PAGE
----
It’s about my problem.
Wednesday, October 28, 1953
My mama’s in jail. It ain’t right. Leastwise, I don’t think so. Them folks that put her there just don’t understand our family. My mama’s the best mama in the whole wide world. Everbody used to say so afore the awful stuff happened. Even Uncle William. And he don’t say much nice about nobody.
I got to get her out. But how? Even when they’s wrong, once grown-ups make up their minds about something, a kid like me don’t stand much of a chance of changing it. Poor Mama. I know she hates being caged up like a rabbit, and it’s all my fault.
I feel like my heart done shattered in tiny pieces, like Gran’s vase that me and BJ broke playing tag one time. And I ain’t got nobody to help me put them pieces back together.
That’s why I stopped by the company store after school yesterday and bought me the biggest spiral notebook they had. Maybe writing everthing down will help me sort it all out.
“Lydia, when you came to be, you was my only star in a dark, dark sky,” Mama always said. When I lived in Paradise, Mama and Gran always made me and BJ both feel like we was right special to them.
But sometimes a body can feel all alone, even when other people live in the same house. That’s how I feel living with Uncle William and Aunt Ethel Mae here in Confidence, West Virginia. They be nice enough people, but they ain’t got nary a clue about what to do with me.
The bad stuff commenced like this: My brother, BJ, was borned awful sick, but we didn’t know it at first. When Mama birthed me, Gran said I didn’t cause Mama no trouble at all. Daddy was at work, so Gran hollered to a neighbor across the road that I was a-coming soon. The neighbor got in his car and went to fetch old Doc Smythson.
When Doc Smythson comed to help Mama, Gran told him she could manage things just fine, but he said he would be awful obliged iffen she let him help because it was his doctoring duty. So Gran figured it would be okay. But Gran told me that she really done most of the work, after Mama, of course. Gran midwifed most of the women around these parts. She fixed Mama blue cohosh tea to sip and tickled her nose with a feather.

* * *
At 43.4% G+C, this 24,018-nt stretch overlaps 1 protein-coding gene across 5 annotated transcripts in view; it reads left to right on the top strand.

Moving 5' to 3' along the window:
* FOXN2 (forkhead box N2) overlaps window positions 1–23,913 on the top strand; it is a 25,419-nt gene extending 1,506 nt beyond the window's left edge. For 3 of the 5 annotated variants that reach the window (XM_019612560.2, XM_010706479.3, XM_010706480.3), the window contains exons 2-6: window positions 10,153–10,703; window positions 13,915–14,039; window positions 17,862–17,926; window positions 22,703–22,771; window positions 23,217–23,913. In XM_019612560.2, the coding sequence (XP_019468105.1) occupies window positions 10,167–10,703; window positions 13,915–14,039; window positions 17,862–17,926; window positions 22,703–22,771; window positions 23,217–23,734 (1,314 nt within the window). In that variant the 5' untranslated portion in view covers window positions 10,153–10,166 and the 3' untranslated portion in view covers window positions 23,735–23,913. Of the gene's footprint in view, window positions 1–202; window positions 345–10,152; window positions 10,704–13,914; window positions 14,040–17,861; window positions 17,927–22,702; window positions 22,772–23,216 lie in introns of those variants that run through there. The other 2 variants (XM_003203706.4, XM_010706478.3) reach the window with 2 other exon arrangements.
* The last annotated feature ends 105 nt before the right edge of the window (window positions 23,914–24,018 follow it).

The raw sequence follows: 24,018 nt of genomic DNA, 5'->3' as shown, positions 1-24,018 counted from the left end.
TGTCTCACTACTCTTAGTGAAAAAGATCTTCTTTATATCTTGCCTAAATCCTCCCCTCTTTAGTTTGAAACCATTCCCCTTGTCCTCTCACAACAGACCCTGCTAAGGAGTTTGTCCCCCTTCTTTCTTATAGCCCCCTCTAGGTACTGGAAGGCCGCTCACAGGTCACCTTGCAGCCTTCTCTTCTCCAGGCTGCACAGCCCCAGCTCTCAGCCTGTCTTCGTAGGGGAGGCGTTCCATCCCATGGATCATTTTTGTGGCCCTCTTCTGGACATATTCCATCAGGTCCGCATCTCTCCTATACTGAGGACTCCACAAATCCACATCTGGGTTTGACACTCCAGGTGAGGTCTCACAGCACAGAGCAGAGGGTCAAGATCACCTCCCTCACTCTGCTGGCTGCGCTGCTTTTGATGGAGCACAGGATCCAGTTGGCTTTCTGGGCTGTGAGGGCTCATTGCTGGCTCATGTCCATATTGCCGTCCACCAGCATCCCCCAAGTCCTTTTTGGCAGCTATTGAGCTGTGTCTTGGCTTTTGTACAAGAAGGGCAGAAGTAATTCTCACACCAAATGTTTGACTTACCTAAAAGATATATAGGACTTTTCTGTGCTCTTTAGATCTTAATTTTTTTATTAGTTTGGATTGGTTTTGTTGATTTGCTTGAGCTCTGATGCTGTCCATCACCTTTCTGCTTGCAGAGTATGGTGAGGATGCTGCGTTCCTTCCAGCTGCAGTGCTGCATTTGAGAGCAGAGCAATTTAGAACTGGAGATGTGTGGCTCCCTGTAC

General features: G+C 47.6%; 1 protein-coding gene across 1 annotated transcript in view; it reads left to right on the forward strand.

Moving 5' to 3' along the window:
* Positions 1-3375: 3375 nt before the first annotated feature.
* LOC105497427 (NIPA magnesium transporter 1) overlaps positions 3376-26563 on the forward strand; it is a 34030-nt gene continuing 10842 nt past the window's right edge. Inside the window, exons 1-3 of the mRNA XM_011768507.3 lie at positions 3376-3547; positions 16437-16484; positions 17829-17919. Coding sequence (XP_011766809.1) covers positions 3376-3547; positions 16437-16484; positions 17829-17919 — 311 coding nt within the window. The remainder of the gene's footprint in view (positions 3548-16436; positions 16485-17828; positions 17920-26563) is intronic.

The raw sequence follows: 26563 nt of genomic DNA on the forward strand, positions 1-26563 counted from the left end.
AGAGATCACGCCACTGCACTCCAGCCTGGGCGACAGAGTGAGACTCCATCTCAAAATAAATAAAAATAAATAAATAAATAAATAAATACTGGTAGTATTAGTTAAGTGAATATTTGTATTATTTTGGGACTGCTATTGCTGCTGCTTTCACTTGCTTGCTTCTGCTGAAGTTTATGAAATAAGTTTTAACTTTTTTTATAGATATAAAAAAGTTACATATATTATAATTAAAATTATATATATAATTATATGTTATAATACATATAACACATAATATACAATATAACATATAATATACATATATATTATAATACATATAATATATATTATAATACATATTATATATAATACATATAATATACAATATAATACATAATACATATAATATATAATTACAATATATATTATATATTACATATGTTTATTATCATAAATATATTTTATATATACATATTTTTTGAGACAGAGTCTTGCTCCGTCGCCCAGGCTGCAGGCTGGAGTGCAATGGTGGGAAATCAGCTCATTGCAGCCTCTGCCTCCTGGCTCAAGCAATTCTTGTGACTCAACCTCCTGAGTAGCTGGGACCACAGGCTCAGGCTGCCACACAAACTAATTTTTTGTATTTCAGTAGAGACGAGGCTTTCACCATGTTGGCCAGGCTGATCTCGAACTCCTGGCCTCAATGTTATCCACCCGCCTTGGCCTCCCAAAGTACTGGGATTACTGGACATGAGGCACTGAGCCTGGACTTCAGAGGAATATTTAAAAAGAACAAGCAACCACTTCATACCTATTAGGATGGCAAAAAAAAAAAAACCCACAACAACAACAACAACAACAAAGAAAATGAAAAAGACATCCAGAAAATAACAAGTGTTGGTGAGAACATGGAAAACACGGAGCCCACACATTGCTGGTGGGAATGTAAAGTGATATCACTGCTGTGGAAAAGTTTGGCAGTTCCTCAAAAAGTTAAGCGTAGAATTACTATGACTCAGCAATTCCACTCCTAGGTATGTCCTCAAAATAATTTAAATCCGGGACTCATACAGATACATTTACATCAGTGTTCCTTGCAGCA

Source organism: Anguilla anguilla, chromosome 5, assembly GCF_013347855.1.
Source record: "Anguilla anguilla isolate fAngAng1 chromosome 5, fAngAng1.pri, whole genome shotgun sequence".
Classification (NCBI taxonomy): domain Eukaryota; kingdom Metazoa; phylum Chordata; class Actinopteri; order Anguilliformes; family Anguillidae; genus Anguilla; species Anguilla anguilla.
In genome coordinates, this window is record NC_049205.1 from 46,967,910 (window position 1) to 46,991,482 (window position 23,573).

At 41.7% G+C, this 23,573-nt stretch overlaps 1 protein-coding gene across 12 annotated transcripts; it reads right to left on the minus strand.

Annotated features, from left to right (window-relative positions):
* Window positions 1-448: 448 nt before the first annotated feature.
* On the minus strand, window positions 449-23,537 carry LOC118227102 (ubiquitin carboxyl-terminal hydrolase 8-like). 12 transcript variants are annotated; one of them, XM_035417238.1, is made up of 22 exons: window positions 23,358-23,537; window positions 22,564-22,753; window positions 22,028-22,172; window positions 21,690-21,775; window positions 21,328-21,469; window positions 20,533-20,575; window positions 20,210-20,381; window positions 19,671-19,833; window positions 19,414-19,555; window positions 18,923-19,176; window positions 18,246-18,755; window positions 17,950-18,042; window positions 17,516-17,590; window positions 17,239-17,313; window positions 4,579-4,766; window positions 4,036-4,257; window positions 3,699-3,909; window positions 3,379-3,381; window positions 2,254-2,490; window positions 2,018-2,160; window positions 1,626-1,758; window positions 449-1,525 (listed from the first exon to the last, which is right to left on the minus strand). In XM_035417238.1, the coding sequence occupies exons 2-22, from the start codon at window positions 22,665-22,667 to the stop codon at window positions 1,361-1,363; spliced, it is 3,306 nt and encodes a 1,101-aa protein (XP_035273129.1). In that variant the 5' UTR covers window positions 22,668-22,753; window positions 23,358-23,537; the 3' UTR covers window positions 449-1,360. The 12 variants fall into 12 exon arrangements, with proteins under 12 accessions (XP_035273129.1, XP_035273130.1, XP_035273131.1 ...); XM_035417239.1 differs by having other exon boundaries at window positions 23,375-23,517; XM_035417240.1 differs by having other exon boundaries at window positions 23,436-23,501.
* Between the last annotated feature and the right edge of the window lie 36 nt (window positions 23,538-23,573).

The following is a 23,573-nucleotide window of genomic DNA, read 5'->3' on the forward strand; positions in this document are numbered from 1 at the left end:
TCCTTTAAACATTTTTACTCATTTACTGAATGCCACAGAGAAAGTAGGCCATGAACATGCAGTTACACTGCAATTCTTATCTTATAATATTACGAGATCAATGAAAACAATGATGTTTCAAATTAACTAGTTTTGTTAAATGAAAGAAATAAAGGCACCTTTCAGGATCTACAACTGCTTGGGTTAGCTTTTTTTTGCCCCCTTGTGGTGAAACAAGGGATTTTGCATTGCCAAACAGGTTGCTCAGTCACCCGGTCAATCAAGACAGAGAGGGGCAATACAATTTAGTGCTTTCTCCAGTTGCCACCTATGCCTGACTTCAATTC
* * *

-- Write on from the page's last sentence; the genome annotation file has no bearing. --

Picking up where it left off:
Gran said, “When your mama sneezed, you whizzed out of her like a pellet from a shotgun. All Doc Smythson had to do was hold out his hands to catch you.” Gran shook her head. “Ain’t like you have to go to some fancy school to learn how to do that!”
But things sure turned out different with BJ. I recollect the whole thing. I was four years old at the time. Gramps and Daddy lived in Heaven by then. Me and Mama and Gran lived in Gramps’ cabin all by ourselves.
When BJ was about to come, Mama started bleeding real bad, and she screamed like a hound dog a-howling at the moon. Nothing Gran mixed from her herb bottles helped none. Gran sent me running to the neighbors’ house to have them find Doc Smythson.
Doc took one look at Mama and told Gran he had to fetch her to the hospital in Charleston straight away. But we didn’t have no ambulance close by where we lived. Sometimes the men from the funeral home took folks to the hospital in their hearse. But they couldn’t get to our house soon enough for my mama, tucked way back up in the mountains as we are.
So Gran wrapped Mama up in blankets, and Doc carried her like a sack of taters to his jeep. Her eyes was closed like she was asleep. I cried out to her, “Take me with you, Mama! Take me with you!”
She opened her eyes just a little and looked at me. Her lips said, “I love you,” but no sound come out at all. Doc sped off with her to the big hospital in Charleston.
Tears commenced to roll down my cheeks when I watched them drive away. Gran smoothed the hair back from my face with her hands, rough as a cat’s tongue. “Your mama needs us to stay here and look after things for her, pumpkin,” she said.
When me and Gran went back inside, Gran pulled Mama’s bloody sheets offen the bed and took them to the washtub. I couldn’t bear to watch the water take Mama’s blood away, thinking that was all I had left of her. So I runned under the kitchen table and curled up like a woolly worm that somebody poked with a stick.